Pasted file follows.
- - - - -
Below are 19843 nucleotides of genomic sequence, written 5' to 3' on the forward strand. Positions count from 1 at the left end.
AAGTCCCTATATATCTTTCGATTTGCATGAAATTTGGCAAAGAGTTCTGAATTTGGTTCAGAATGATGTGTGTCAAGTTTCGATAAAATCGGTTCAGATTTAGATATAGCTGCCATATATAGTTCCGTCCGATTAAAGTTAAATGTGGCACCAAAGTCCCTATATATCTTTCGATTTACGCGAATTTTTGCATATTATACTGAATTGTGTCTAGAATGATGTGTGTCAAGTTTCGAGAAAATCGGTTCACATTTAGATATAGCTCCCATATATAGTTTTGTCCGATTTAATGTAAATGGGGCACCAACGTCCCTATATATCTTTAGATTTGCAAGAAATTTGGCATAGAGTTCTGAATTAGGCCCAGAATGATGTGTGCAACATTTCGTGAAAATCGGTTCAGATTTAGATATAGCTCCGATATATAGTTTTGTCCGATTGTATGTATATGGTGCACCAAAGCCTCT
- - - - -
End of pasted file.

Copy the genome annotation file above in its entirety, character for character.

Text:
Below are 19843 nucleotides of genomic sequence, written 5' to 3' on the forward strand. Positions count from 1 at the left end.
AAGTCCCTATATATCTTTCGATTTGCATGAAATTTGGCAAAGAGTTCTGAATTTGGTTCAGAATGATGTGTGTCAAGTTTCGATAAAATCGGTTCAGATTTAGATATAGCTGCCATATATAGTTCCGTCCGATTAAAGTTAAATGTGGCACCAAAGTCCCTATATATCTTTCGATTTACGCGAATTTTTGCATATTATACTGAATTGTGTCTAGAATGATGTGTGTCAAGTTTCGAGAAAATCGGTTCACATTTAGATATAGCTCCCATATATAGTTTTGTCCGATTTAATGTAAATGGGGCACCAACGTCCCTATATATCTTTAGATTTGCAAGAAATTTGGCATAGAGTTCTGAATTAGGCCCAGAATGATGTGTGCAACATTTCGTGAAAATCGGTTCAGATTTAGATATAGCTCCGATATATAGTTTTGTCCGATTGTATGTATATGGTGCACCAAAGCCTCT